A timeout function with a regional timeout context operates within a region of blocks. If a timeout function expires when the entity is within one of queue block 1022, switch block 1024, the first server block 1026, the second server block 1028 and/or the third server block 1030, the entity is removed from its block location at the time and is sent to block port 1048 of the target block, Begin Timeout block 1020 in this specific example. Timeout processing is started upon the entity being outputted by port 1048. The timeout processing may or may not have any logical relationship to the regional timeout context. In FIG. 23, the timeout processing consists of a terminator block 1040 discarding the entity and a display block 1042 displaying a piece of information about the entity being discarded, or summarized information about all the entities being discarded. In the example instance, block 1042 displays the count of the entities with expired timeout functions.

In FIG. 24A, the entity generator 1044 sends entities to subsystem 1046 with hierarchical timeout capability. Subsystem 1046 outputs entities via one of a first output port 1064, a second output port 1066, and a third output port 1068. The first, second and third output ports 1064, 1066, and 1068 further send entities to path combiner 1048, which sends entities to terminator block 1050. In FIG. 24B, entities enter subsystem 1046 via input port 1052 with Begin Timeout capability. Input port 1052 sends entities to queue block 1054, which further passes entities to switch block 1056. Switch block 1056 sends entities to one of a first server block 1058, a second server block 1060, and a third server block 1062. The first, second, and third server block 1058, 1060, and 1062 send entities out of subsystem 1046 via a first output port 1064, a second output port 1066, and a third output port 1068, respectively.

FIG. 24A illustrates an exemplary discrete event model having a hierarchical timeout functionality. FIG. 24A is discussed in conjunction with FIG. 24B which is an exemplary subsystem with timeout capability. A timeout function is initiated when an entity enters the subsystem 1046, and is canceled when the entity leaves the subsystem 1046. In FIG. 24A, entity generator 1044 generates entities and sends them to subsystem 1046. The entity enters the subsystem 1046 via input port 1052 with Begin Timeout capability. A timeout function is initiated when an entity passes through input port 1052. Once the entity enters subsystem 1046, the entity follows a path within subsystem 1046 to reach one of the first output port 1064, the second output port 1066, and the third output port 1068, each output port with End Timeout capability. As an entity passes through one of the first, second and third output ports 1064, 1066 and 1068, the timeout function associated with the entity is cancelled. After an entity exits subsystem 1046, the entity passes through a path combiner 1048 and reaches a terminator block 1050.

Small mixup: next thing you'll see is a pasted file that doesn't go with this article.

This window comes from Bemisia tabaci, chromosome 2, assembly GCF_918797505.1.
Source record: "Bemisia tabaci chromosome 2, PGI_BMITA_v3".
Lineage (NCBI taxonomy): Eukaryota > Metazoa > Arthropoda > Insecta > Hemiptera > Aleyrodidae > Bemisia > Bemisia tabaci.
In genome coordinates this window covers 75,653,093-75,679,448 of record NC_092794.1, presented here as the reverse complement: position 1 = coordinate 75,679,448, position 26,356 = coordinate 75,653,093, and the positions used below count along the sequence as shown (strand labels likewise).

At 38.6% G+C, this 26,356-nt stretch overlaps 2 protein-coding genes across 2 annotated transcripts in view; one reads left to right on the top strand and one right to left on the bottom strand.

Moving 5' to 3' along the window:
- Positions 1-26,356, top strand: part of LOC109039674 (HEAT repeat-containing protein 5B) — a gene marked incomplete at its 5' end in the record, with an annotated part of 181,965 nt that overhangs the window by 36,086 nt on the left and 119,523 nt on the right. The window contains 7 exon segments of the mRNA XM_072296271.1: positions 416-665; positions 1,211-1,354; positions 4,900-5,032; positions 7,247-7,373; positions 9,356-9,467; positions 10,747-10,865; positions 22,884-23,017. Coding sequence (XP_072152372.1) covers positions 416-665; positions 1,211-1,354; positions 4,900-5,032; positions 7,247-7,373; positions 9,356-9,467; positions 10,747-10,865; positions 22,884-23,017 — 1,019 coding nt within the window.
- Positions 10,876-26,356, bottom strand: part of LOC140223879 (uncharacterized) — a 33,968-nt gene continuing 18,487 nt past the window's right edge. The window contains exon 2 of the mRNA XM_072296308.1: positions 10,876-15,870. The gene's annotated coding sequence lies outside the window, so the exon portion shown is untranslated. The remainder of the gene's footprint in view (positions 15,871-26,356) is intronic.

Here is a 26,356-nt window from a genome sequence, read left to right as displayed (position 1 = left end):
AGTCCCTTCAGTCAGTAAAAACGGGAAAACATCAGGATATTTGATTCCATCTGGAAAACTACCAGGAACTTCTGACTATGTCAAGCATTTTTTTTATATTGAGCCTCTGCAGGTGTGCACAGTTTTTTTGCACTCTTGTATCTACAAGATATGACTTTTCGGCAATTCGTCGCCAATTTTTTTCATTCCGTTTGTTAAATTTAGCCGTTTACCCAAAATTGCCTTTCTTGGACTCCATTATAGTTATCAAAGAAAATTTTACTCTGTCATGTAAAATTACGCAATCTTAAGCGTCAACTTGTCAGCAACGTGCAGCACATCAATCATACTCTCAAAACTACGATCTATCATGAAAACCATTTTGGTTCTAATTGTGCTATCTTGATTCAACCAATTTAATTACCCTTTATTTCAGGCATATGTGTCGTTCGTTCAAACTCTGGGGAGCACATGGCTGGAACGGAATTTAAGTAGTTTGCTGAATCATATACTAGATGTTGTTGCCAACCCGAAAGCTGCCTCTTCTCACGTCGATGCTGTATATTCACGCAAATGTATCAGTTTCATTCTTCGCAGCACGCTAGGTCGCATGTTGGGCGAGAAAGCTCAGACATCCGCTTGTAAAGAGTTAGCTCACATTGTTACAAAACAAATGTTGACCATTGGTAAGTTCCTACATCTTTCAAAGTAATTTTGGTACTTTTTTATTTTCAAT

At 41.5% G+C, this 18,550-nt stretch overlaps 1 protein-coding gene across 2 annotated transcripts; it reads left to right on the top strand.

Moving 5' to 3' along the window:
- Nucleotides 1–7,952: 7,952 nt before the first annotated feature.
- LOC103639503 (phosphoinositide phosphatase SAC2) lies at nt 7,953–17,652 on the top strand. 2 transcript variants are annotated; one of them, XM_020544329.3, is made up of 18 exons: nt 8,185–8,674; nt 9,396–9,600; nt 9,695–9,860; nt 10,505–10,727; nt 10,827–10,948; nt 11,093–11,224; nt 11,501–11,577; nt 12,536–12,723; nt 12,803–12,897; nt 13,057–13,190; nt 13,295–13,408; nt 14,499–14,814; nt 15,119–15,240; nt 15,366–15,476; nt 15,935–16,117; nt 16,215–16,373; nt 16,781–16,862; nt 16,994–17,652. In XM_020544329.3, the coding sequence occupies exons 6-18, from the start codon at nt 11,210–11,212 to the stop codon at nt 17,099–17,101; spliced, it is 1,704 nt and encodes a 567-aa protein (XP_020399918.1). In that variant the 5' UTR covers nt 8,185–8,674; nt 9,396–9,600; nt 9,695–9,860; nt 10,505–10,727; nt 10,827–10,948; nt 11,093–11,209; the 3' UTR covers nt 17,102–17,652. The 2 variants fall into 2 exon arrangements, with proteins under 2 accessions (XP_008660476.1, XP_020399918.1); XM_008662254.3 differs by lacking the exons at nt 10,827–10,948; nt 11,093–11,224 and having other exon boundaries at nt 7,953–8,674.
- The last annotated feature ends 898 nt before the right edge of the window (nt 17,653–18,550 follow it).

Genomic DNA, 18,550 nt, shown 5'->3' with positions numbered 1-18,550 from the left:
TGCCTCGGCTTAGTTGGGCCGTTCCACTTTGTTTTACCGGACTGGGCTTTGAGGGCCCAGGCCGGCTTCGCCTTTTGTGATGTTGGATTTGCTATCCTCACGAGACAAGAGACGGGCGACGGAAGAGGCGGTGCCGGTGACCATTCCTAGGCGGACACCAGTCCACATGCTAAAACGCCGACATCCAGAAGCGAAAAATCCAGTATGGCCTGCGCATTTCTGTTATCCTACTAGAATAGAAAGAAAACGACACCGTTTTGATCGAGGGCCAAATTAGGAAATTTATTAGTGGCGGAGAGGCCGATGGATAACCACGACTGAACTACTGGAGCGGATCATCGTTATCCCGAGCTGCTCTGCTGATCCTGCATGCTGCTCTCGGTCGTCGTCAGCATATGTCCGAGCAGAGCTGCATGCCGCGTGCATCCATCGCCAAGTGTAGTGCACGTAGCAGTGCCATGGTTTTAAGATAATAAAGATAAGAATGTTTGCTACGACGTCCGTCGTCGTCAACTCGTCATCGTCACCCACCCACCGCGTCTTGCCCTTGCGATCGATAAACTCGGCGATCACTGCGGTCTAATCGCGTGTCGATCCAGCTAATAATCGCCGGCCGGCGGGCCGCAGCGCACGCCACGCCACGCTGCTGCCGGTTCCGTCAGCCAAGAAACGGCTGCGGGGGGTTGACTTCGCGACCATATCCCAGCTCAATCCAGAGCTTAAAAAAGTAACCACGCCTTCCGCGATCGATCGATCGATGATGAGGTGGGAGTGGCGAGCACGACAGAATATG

In FIG. 24B, the exemplary subsystem consists of the queue block 1054, the switch 1056, the first server block 1058, the second server block 1060, and the third server block 1062. An entity must travel through queue block 1054, switch 1056, and one of the first, second and third server block 1058, 1060, and 1062 before the entity can reach one of the first output port 1064, the second output port 1066, and the third output port 1068 with End Timeout capability. A timeout function having hierarchical timeout functionality operates within a subsystem. If a timeout function expires before the entity reaches one of the first, second and third output ports 1064, 1066, and 1068, the entity is removed from wherever it is in the subsystem and redirected, for example, by manager 201 from FIG. 4, to a target block outside of the subsystem where the timeout function expires. The target block may or may not have a logical relationship with the hierarchical timeout context. The target block can be in a block or another subsystem that is hierarchically above the subsystem that defines the hierarchical timeout context. In the illustrative example, entity generator 1044 is the target block that receives entities that have expired timeout functions, and sends each of the entities for timeout processing. The timeout processing in the illustrative example is a terminator 1070 shown in FIG. 24A. Alternatively, those skilled in the art will appreciate that the subsystem with a hierarchical timeout context can have a special output port that sends each of the entities with expired timeout function for timeout processing. In accordance with the example embodiment describe herein, manager 201 acts as a director that directs where an entity goes upon expiration of its timeout function. Those skilled in the art will appreciate that a hierarchical timeout context is not meant to be limited to a subsystem, and is equally applicable to other hierarchical components.